My driver had 55 minutes to get me to Newark Penn, which according to GPS was a 13 minute trip. Well DJO opted to avoid the highway (which was clear) for a series of side streets all the way to the station, We still got there with 18 minutes to spare, but I sort of felt like I was being taken the long way to see if the music of Imagine Jesus Dragons could work its magic on me.
Back in Philadelphia
When I arrived in Philly, on time at 435pm, I walked by the club to see my face. Two things I noticed. One, the club used The Late Late Show as my credit. Perfectly legit, even though most people know me from other, more recent things. But multiple clubs have insisted on including “with Craig Ferguson.” Would there be a violation of comedy law if we fooled people into thinking my stale late night credit might be from James Corden’s era? Is Corden going to sue in Musical Theater Court if someone doesn’t make it clear that I was not on his iteration of the show? The second thing I noticed was the Sonja Morgan of The Real Housewives of NY would be headlining the club a week after me. I have often told my girlfriend, more anecdotally than with hard data, that when she watches 4 different real housewives’ shows she is supporting the reality show industry which boosted cheap shows starring talentless turds at the expense of more scripted material that before streaming might have been an opportunity for struggling writers and comedians. I am not saying that reducing scripted shows by half in the 2000s would have directly led to me personally having a boost, but you get that in the aggregate, someone like me might have had more bites at the apple. But I never meant it in a literal, direct sense. But thanks to sharing a marquee with Sonja Morgan I see that my journey of 18 years in comedy has been worth all the effort and that I am now in direct competition with Sonja Morgan (as singers must compete with Countess Luann’s bars on “Money Can’t Buy You Class”).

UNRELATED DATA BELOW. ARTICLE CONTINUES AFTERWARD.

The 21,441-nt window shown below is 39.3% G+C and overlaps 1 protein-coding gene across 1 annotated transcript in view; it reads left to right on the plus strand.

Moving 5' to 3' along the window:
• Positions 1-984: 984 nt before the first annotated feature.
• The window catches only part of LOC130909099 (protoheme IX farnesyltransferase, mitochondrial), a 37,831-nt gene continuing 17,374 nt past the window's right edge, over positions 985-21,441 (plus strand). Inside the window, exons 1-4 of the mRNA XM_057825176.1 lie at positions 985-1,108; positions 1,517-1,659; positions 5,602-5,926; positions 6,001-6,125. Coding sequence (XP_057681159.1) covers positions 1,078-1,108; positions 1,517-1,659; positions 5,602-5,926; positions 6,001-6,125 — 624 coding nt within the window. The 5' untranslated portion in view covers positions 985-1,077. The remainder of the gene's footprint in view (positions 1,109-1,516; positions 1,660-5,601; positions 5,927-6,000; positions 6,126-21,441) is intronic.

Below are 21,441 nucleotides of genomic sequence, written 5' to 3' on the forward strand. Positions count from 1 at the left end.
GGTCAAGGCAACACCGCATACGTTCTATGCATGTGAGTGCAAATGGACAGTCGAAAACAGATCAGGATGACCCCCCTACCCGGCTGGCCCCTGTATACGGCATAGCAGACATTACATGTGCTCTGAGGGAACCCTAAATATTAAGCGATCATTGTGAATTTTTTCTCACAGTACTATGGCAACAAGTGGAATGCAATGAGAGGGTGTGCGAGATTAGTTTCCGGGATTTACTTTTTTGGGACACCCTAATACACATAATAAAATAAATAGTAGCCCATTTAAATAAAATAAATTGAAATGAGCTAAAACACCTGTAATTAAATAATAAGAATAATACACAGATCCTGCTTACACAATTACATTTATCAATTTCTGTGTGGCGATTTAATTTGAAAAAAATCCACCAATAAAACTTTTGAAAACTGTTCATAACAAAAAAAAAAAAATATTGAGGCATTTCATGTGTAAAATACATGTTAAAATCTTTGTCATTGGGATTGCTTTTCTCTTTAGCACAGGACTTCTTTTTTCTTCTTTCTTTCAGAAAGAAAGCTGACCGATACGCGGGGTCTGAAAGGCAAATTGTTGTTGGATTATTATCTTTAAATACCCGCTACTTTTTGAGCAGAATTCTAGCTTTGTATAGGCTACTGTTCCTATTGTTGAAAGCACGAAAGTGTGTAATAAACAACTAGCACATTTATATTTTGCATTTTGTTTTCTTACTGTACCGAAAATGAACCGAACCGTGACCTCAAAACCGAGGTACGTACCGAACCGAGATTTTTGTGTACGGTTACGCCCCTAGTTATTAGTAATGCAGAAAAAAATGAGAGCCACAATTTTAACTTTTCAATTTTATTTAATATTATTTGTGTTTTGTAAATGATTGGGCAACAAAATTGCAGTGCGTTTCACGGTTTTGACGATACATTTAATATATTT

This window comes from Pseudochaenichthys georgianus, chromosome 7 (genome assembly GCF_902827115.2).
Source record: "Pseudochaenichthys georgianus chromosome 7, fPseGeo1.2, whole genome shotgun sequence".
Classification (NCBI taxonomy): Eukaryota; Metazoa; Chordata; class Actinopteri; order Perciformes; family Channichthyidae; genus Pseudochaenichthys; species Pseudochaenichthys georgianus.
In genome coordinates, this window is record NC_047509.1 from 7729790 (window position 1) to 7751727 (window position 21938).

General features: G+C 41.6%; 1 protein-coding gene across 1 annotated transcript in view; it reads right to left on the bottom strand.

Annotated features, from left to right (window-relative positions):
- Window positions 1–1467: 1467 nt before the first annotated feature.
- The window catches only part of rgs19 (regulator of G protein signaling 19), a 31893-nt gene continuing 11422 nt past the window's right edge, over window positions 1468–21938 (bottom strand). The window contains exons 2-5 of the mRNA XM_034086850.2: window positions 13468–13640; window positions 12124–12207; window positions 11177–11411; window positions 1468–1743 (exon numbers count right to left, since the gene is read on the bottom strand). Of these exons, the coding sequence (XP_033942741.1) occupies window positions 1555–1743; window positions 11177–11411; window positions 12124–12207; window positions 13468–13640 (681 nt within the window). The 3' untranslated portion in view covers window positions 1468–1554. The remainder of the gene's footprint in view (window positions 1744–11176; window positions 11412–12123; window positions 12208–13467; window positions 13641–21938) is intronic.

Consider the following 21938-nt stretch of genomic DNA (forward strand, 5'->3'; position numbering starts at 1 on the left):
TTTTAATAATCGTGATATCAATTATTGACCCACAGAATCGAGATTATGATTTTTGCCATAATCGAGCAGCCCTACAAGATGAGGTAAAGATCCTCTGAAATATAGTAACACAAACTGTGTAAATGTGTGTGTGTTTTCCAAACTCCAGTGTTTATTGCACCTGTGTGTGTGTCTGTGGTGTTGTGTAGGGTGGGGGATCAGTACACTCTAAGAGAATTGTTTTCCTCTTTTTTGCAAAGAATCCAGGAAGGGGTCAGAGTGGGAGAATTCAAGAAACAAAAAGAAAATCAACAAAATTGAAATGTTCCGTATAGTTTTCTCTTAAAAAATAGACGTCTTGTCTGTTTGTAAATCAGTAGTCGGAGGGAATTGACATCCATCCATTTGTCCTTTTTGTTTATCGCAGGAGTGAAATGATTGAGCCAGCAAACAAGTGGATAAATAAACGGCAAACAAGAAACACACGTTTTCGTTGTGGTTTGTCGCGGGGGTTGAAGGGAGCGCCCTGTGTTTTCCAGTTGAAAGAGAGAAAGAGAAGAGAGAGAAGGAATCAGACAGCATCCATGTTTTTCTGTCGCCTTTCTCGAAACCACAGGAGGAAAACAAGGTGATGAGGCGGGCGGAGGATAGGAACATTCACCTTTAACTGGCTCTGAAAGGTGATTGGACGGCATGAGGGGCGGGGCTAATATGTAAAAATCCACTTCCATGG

So now my premonition of doom was bordering on full blown panic. I went to a nearby Barnes and Noble to finish mapping my set and then went to Shake Shack for a chicken sandwich. Then I went to the club. With about 15 minutes until showtime my fears were confirmed. I was not going to get close to the crowd I had 3 years ago. I went into the green room and chatted with the emcee and feature (who both did well) and apologized for the less than stellar crowd. That is when in a corner of my mind I entered a dark place – if my crowd is reduced by half, after a period when I exponentially increase my fan base, then what has really been accomplished? Other than a Greek Tragedy-level dose of social media-induced delusion. My goal, of course, is not to be an Internet G-list celeb; it is to be a headlining comedian. But that requires translating Internet money and followers into asses in seats. Somehow I did what felt impossible – I turned a fan base 40x bigger than in 2018 into a crowd 50% smaller.